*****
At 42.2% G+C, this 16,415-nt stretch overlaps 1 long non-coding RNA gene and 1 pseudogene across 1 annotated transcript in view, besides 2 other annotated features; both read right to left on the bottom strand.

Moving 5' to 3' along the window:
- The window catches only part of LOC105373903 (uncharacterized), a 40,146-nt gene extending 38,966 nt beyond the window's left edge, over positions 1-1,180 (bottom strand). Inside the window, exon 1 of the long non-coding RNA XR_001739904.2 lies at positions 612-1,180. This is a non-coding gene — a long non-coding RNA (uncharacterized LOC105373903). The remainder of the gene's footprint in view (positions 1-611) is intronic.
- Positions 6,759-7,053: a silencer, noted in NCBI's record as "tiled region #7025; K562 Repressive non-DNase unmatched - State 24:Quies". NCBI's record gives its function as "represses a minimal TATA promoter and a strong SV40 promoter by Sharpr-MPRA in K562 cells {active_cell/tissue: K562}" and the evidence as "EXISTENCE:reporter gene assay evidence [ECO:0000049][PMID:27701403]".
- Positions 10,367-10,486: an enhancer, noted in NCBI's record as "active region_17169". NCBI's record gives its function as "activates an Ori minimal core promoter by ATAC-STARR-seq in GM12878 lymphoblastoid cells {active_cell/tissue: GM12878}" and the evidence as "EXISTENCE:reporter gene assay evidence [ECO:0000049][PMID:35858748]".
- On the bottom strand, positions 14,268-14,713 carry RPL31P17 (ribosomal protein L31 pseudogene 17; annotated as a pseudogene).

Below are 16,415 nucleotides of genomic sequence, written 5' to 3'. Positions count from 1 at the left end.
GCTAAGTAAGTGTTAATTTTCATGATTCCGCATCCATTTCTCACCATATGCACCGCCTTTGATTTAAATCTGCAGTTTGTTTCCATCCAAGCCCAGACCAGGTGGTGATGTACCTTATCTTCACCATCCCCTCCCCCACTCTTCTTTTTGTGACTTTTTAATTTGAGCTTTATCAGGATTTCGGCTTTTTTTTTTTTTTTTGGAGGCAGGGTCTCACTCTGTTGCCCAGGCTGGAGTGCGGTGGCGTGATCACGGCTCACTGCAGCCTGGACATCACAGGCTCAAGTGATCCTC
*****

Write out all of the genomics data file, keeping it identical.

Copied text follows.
At 42.2% G+C, this 16,415-nt stretch overlaps 1 long non-coding RNA gene and 1 pseudogene across 1 annotated transcript in view, besides 2 other annotated features; both read right to left on the bottom strand.

Moving 5' to 3' along the window:
- The window catches only part of LOC105373903 (uncharacterized), a 40,146-nt gene extending 38,966 nt beyond the window's left edge, over positions 1-1,180 (bottom strand). Inside the window, exon 1 of the long non-coding RNA XR_001739904.2 lies at positions 612-1,180. This is a non-coding gene — a long non-coding RNA (uncharacterized LOC105373903). The remainder of the gene's footprint in view (positions 1-611) is intronic.
- Positions 6,759-7,053: a silencer, noted in NCBI's record as "tiled region #7025; K562 Repressive non-DNase unmatched - State 24:Quies". NCBI's record gives its function as "represses a minimal TATA promoter and a strong SV40 promoter by Sharpr-MPRA in K562 cells {active_cell/tissue: K562}" and the evidence as "EXISTENCE:reporter gene assay evidence [ECO:0000049][PMID:27701403]".
- Positions 10,367-10,486: an enhancer, noted in NCBI's record as "active region_17169". NCBI's record gives its function as "activates an Ori minimal core promoter by ATAC-STARR-seq in GM12878 lymphoblastoid cells {active_cell/tissue: GM12878}" and the evidence as "EXISTENCE:reporter gene assay evidence [ECO:0000049][PMID:35858748]".
- On the bottom strand, positions 14,268-14,713 carry RPL31P17 (ribosomal protein L31 pseudogene 17; annotated as a pseudogene).

Below are 16,415 nucleotides of genomic sequence, written 5' to 3'. Positions count from 1 at the left end.
GCTAAGTAAGTGTTAATTTTCATGATTCCGCATCCATTTCTCACCATATGCACCGCCTTTGATTTAAATCTGCAGTTTGTTTCCATCCAAGCCCAGACCAGGTGGTGATGTACCTTATCTTCACCATCCCCTCCCCCACTCTTCTTTTTGTGACTTTTTAATTTGAGCTTTATCAGGATTTCGGCTTTTTTTTTTTTTTTTGGAGGCAGGGTCTCACTCTGTTGCCCAGGCTGGAGTGCGGTGGCGTGATCACGGCTCACTGCAGCCTGGACATCACAGGCTCAAGTGATCCTC